Supreme Court refuses to review ETA member Etristan’s sentence despite favorable sentencing from Strasbourg


concluded that his 17-year sentence was based on evidence other than a confession challenged by the European Court of Human Rights

The Civil Guard leads ETA member Javier Etristan for a search in San Sebastique in 2010
The Civil Guard leads ETA member Javier Etristan on a search in San Sebastin in 2010.just garka
  • Courts The prosecutor’s office opposes the cancellation of the sentence of ETA member Etristan for Strasbourg’s conviction
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Despite favorable sentencing in Strasbourg, Xabier Etristen has lived up to his 17-year prison sentence. The Supreme Court has rejected a request by the European Court of Human Rights (ECHR) to review an ETA member’s sentence for belonging to a terrorist organization and for possession of weapons and explosives, which has assumed its right to trial . All conditions were violated. Guaranteed not to induce judicial decision which prevented him from appointing a lawyer of his choice during police interrogation.

The Chamber considers that, while abstaining from the statements affected by this infringement, there is other evidence by which the same sentence could have been reached, for this reason it is not appropriate to review the final judgment in this case.

The Court thus agrees with the position of the prosecutor’s office, opting also to admit the filing of an appeal for review, thereby setting aside the conviction.

The magistrate points out that the appeal for review is extraordinary and the scope of the breach of authority declared by the ECHR must be verified in each case. The Chamber analyzes the European sentence and sees it as particularly relevant, stating that the sentence was “partly based on evidence obtained as a result of statements made in the police station, while they were excluded from communication”. In particular, those statements were necessary for the discovery of explosive material. As a result of his statements, the police received concrete data and evidence that the applicant had committed the offense under consideration. The conviction was mainly due to the explosives and computer equipment found in the possession of the applicant but also other evidence such as objectionable statements of co-defendants, statements of witnesses or plaintiff’s silence on questions of the prosecution”.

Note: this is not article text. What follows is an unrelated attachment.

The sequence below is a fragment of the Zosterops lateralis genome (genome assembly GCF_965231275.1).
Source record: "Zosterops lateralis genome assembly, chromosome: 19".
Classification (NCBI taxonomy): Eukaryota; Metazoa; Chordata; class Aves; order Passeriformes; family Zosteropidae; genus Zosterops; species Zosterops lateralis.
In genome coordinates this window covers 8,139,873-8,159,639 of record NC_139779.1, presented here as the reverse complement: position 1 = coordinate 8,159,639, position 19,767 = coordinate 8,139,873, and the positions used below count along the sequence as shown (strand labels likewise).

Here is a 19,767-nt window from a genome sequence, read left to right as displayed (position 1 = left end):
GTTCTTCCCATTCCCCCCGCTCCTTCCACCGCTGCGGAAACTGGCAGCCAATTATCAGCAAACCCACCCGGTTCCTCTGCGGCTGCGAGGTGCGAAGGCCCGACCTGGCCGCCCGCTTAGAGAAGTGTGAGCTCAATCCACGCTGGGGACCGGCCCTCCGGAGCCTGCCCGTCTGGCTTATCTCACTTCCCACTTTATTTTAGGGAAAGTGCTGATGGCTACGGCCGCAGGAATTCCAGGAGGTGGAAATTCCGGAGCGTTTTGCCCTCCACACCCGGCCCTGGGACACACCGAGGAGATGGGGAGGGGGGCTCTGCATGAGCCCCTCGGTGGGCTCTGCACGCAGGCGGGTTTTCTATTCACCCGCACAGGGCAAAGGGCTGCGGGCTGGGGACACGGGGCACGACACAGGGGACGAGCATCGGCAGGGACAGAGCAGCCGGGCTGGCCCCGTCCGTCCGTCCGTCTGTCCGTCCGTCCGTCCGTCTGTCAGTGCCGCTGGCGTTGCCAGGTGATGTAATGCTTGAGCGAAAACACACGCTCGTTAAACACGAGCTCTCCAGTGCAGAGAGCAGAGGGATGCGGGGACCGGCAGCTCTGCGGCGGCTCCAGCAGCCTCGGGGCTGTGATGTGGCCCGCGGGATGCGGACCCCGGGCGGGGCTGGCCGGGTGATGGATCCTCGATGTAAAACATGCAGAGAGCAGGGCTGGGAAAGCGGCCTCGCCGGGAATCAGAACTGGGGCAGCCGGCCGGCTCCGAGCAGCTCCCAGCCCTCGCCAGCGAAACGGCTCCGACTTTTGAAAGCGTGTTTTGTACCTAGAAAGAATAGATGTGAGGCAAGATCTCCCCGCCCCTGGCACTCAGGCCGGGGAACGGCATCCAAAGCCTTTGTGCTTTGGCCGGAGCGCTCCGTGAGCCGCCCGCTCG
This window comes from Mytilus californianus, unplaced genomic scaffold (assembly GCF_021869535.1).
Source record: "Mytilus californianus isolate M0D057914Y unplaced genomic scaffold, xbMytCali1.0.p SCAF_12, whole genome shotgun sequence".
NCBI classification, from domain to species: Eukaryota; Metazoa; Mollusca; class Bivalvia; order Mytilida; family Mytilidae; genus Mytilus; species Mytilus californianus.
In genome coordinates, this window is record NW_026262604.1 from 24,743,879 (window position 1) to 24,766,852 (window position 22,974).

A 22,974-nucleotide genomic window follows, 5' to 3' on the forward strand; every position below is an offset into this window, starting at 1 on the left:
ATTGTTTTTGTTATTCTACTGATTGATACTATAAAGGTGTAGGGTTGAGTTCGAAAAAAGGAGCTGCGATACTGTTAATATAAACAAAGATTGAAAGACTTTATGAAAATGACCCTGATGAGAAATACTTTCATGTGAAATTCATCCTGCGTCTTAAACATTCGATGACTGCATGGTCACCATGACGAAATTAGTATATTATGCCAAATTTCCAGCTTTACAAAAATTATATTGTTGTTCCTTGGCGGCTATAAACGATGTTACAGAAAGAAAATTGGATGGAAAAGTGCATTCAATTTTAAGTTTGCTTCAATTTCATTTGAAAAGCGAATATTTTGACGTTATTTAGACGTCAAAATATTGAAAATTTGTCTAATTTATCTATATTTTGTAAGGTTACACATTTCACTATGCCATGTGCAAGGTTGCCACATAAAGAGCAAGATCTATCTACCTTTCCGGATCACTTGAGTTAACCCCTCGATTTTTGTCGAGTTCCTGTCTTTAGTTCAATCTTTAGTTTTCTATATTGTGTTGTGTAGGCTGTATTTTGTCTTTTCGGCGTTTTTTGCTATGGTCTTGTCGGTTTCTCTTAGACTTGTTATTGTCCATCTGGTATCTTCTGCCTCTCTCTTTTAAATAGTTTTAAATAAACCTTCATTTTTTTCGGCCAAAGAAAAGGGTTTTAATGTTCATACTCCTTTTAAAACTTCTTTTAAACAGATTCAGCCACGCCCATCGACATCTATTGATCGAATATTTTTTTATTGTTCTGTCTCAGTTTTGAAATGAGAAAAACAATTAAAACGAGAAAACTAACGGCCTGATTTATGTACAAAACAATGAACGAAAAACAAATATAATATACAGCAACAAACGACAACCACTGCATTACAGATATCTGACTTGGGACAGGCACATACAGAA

Thus, the Chamber concludes that, according to the ECHR, the conviction about the existence of explosives and weapons is based “on sources of evidence other than the confession”, disregarding their statement when the violations were found. The Supreme Court reaches the same conclusion after reading the sentences issued in this case, as well as verifying the summary proceedings and the minutes of the oral examination.

The Chamber said in its order that the ECHR denied the existence of abuse in this case and that “the plaintiff’s declaration of review was free and voluntary without any coercion or coercion”. Finally, it points out that the ECHR refers to “why the court-appointed lawyer was not allowed to communicate with his client, the reason why the court heard the court-appointed lawyer as a witness in the trial.” ” and it has not said “any reason for their opposition.”

In its order, the court recalls that in previous cases it was “certainly prone to execution through review of the sentence of the decisions of the ECHR, whose jurisprudence has observed and followed it.”

It states that the ECHR’s decision in the Etristan case “does not question either the law in force in Spain, or the incommunicado rule of a person detained in terrorist offense cases, provided that it is carried out under the supervision of a judge.” , which is being established. The Court is of the principle that it may be appropriate, in this context, that a court-appointed lawyer assists the detainee, and that in the specific case justifying the reasons, the incommunicado detainee. Some rights may be restricted.

The violation found by the ECHR, the Chamber specifies, “was not a personal resolution by the investigating judge as to why the detainee was not allowed access to a lawyer of his choice, although an appearance at trial was declared.” He was kept secret by the Central Investigation Judge due to the indications of belonging to a terrorist group and possession of explosives.

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